After Hasbro executives declined to bring the NEMO system to market, closing its Isix division, key members of the Isix team founded Digital Pictures in 1991 and purchased the NEMO software assets from Hasbro. Digital Pictures converted Night Trap and Sewer Shark from their video-tape-based format to the Sega CD platform.

Sega CD Add-on for the Sega Genesis video game console

The Sega CD, released as the Mega-CD in most regions outside North America and Brazil, is a CD-ROM accessory for the Sega Genesis video game console designed and produced by Sega as part of the fourth generation of video game consoles. It was released on December 12, 1991 in Japan, October 15, 1992 in North America, and April 2, 1993 in Europe. The Sega CD lets the user play CD-based games and adds hardware functionality such as a faster central processing unit and graphic enhancements. It can also play audio CDs and CD+G discs.

We're betting, ultimately, when there's an interactive cable converter sitting atop everyone's TV set, that something that feels like Citizen Kane (or at least Leave It to Beaver ) will have more legs than something that feels like Mario or Princess Toadstool. [4]

Tom Zito

Throughout the 1990s, Digital Pictures continued to design interactive full motion video games for the CD-ROM format. [2] Steve Russell worked for the company for a time. [5] Several popular actors, including Steve Eastin, Corey Haim and Dana Plato appeared in Digital Pictures games.

Steve Russell (computer scientist) American video game programmer and designer

Stephen "Steve" Russell is an American computer scientist most famous for creating Spacewar!, one of the earliest video games.

Steve Eastin is an American character actor. He has appeared in nearly 150 television and film roles throughout his decades long career. Steve is a descendant of the D'Estaing family of France.

Corey Haim Canadian actor

Corey Ian Haim was a Canadian actor, known for a 1980s Hollywood career as a teen idol. He starred in a number of films, such as Lucas, Silver Bullet, Murphy's Romance, License to Drive, Dream a Little Dream, and Snowboard Academy. His best-known role was alongside Corey Feldman in The Lost Boys, which made Haim a household name. Known as The Two Coreys, the duo became 1980s icons and appeared together in seven movies, later starring in the A&E American reality show The Two Coreys.

Controversy

In the early 1990s, Night Trap was singled out by numerous interest groups and by Senators Joseph Lieberman and Herbert Kohl as evidence that the video game industry was marketing games with graphic violence and other adult content to minors. Concern about Night Trap and several other games such as Mortal Kombat helped to bring about the creation of the ESRB video game rating system.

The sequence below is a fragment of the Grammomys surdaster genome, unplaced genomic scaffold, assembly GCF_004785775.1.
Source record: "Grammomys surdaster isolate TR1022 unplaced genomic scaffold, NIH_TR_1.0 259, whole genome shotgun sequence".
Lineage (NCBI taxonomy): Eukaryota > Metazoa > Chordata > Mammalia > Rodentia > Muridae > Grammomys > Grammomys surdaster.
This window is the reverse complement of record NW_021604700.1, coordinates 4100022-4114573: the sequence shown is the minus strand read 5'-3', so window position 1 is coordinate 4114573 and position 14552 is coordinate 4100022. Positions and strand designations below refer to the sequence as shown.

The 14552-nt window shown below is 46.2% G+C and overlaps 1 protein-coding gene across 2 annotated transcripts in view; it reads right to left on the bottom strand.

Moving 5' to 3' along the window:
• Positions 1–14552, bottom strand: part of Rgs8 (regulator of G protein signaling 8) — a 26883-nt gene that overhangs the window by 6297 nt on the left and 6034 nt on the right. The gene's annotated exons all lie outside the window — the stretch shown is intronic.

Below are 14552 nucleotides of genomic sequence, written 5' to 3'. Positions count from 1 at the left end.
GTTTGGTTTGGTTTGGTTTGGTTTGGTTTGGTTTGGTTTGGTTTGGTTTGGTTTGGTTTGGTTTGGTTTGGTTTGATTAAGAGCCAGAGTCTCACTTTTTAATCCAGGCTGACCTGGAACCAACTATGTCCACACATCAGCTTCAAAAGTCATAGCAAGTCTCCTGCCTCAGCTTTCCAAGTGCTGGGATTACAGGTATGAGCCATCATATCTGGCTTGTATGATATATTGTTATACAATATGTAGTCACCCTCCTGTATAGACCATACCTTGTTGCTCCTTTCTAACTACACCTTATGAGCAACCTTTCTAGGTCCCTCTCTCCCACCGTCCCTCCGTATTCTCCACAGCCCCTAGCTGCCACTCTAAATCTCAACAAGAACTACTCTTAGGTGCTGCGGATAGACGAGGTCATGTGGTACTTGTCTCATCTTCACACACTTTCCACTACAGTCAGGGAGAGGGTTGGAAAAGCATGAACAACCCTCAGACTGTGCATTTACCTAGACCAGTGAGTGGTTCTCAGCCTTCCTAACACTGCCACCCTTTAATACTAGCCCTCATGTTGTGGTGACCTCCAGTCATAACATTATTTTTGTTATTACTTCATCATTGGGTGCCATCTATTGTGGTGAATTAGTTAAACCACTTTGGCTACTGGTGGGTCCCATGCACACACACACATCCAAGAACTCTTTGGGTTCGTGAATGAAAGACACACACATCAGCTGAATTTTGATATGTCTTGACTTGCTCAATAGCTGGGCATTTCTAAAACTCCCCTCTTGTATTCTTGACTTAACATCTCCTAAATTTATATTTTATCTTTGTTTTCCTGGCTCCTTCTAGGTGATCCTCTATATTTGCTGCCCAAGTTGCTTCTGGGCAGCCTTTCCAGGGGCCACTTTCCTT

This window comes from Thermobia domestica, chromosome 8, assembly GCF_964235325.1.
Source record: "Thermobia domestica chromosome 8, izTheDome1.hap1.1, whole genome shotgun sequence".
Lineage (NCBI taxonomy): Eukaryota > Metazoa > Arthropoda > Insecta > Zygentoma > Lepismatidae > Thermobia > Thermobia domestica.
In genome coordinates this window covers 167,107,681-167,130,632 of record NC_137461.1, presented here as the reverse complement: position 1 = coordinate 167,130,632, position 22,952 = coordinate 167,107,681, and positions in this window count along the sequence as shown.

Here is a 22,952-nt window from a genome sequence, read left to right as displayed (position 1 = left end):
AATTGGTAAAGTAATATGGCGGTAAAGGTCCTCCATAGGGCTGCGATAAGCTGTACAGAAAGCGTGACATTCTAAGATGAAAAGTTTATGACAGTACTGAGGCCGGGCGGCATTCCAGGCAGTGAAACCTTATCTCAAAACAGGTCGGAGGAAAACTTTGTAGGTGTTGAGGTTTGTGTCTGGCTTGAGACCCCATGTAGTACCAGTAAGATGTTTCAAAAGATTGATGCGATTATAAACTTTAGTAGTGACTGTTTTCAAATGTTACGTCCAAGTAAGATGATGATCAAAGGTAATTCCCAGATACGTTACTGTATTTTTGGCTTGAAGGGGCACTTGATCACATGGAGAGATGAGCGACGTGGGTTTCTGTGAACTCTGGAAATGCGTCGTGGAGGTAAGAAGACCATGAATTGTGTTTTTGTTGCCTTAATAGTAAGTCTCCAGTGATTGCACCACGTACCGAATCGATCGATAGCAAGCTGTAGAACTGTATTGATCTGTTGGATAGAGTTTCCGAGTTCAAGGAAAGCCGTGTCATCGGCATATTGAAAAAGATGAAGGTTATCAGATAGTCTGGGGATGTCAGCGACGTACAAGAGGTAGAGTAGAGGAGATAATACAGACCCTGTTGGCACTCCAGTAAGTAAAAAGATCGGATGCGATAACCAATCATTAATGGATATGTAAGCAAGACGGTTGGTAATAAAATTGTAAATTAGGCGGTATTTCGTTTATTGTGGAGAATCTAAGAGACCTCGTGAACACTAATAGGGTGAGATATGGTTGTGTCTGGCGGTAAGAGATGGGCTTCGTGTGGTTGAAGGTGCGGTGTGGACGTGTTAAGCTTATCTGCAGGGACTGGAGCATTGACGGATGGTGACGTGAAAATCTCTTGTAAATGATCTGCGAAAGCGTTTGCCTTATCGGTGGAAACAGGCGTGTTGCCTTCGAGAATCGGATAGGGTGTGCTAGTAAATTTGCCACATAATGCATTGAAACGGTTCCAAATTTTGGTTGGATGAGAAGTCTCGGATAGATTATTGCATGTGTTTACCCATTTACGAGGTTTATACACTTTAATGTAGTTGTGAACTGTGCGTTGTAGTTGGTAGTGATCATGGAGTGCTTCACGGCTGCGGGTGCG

<i>Mortal Kombat</i> (1992 video game) 1992 video game

Mortal Kombat (MK) is an arcade fighting game developed and published by Midway in 1992 as the first title in the Mortal Kombat series. It was subsequently released by Acclaim Entertainment for nearly every home platform of the time. The game focuses on the journey of the Shaolin monk Liu Kang to save Earthrealm from the evil sorcerer Shang Tsung, ending with their confrontation in the tournament known as Mortal Kombat. It introduced many key aspects of the Mortal Kombat series, including the unique five-button control scheme and gory finishing moves called Fatalities.

Entertainment Software Rating Board North American self-regulatory organization that assigns age and content ratings for video games

The Entertainment Software Rating Board (ESRB) is an American self-regulatory organization that assigns age and content ratings to consumer video games. The ESRB was established in 1994 by the Entertainment Software Association, in response to criticism of controversial video games with excessively violent or sexual content.

Decline

By the late 1990s, consumer interest in full-motion video games, which accounted for the majority of the company's profits, was in decline. After the collapse of the company, its assets were acquired by Cyber Cinema Interactive. The new company intended to re-release the games for DVD but that never came about. The only actual production for Cyber Cinema was the direct to video film Game Over - also known as Maximum Surge Movie. It used footage from an unreleased video game called Maximum Surge as well as clips from other Digital Pictures games. Although the film boasted stars such as Yasmine Bleeth and Walter Koenig, they only appear in the segments that had been pulled from the FMV sequences of the game, which suffer from lower image quality than the original footage.

Flash Film Works later acquired the rights to some of the games. They remastered and re-released Double Switch and Quarterback Attack for iTunes and Google Play in late 2016 before partnering with Screaming Villains and Limited Run Games to released Playstation 4 remasters starting in 2018 with Double Switch and 2019 with Corpse Killer.

Games developed

TitleCastDate of releaseFormat
Citizen XSharee Gregory, Charley Hayward, Peter Kent,
Rob Narita, Mark Withers
2002 Sega CD
Corpse Killer Vincent Schiavelli, Jeremiah Birkett, Bridget Butler1994 Sega CD
Sega 32X
1995 3DO
Macintosh
Sega Saturn
2019 Playstation 4
Steam
Double Switch Corey Haim, Debbie Harry, R. Lee Ermey,
Irwin Keyes, Camille Cooper
1993 Sega CD
1995 Sega Saturn
Windows 95
2016 Google Play
iTunes
2018 Playstation 4
Steam
2019 Nintendo Switch
Ground Zero: Texas Steve Eastin, Leslie Zemeckis, Scott Lawrence,
Christopher Bradley, Rick Aiello
1993 Sega CD
Kids on SiteLarry Grennan, Scott McClain, Robin Joss1994 DOS
Sega CD
Make My Video: INXS INXS 1992 Sega CD
Make My Video: Kris Kross Kris Kross 1992 Sega CD
Make My Video: Marky Mark and the Funky Bunch Marky Mark and the Funky Bunch 1992 Sega CD
Maximum Surge Yasmine Bleeth, Walter Koenig, Michael Champion, Andy HirschN/A 3DO
Macintosh
Sega Saturn
Windows 95
Night Trap Dana Plato, Tracy Matheson, Debra Parks,
Allison Rhea, Christy Ford
1992 Sega CD
1994 3DO
DOS
Sega 32X
1995 Macintosh
2017 Playstation 4
Steam
2018 Nintendo Switch
Playstation Vita
Power Factory Featuring C+C Music Factory C+C Music Factory 1992 Sega CD
Prize Fighter Jimmy Nickerson, Manny Perry, Billy Lucas, Ben Bray1993 Sega CD
Quarterback Attack with Mike Ditka Mike Ditka, Keith Neubert, Peter Kent1995 3DO
Sega Saturn
1996 DOS
2016 Google Play
iTunes
Sewer Shark David Underwood, Robert Costanzo, Kari G. Peyton1992 Sega CD
1994 3DO
Slam City with Scottie Pippen Scottie Pippen, Keith Gibbs, Malcolm Ian Cross,
Keith Neubert, Dana Wilkerson
1994 Sega CD
1995 DOS
Sega 32X
Supreme Warrior Vivian Wu, Richard Norton, Roger Yuan,
Chuck Jeffreys, Ron Yuan, Chaplin Chang
1994 3DO
Sega 32X
Sega CD
1996 Macintosh
Windows 95
What's My Story?Jill Wright1996 Macintosh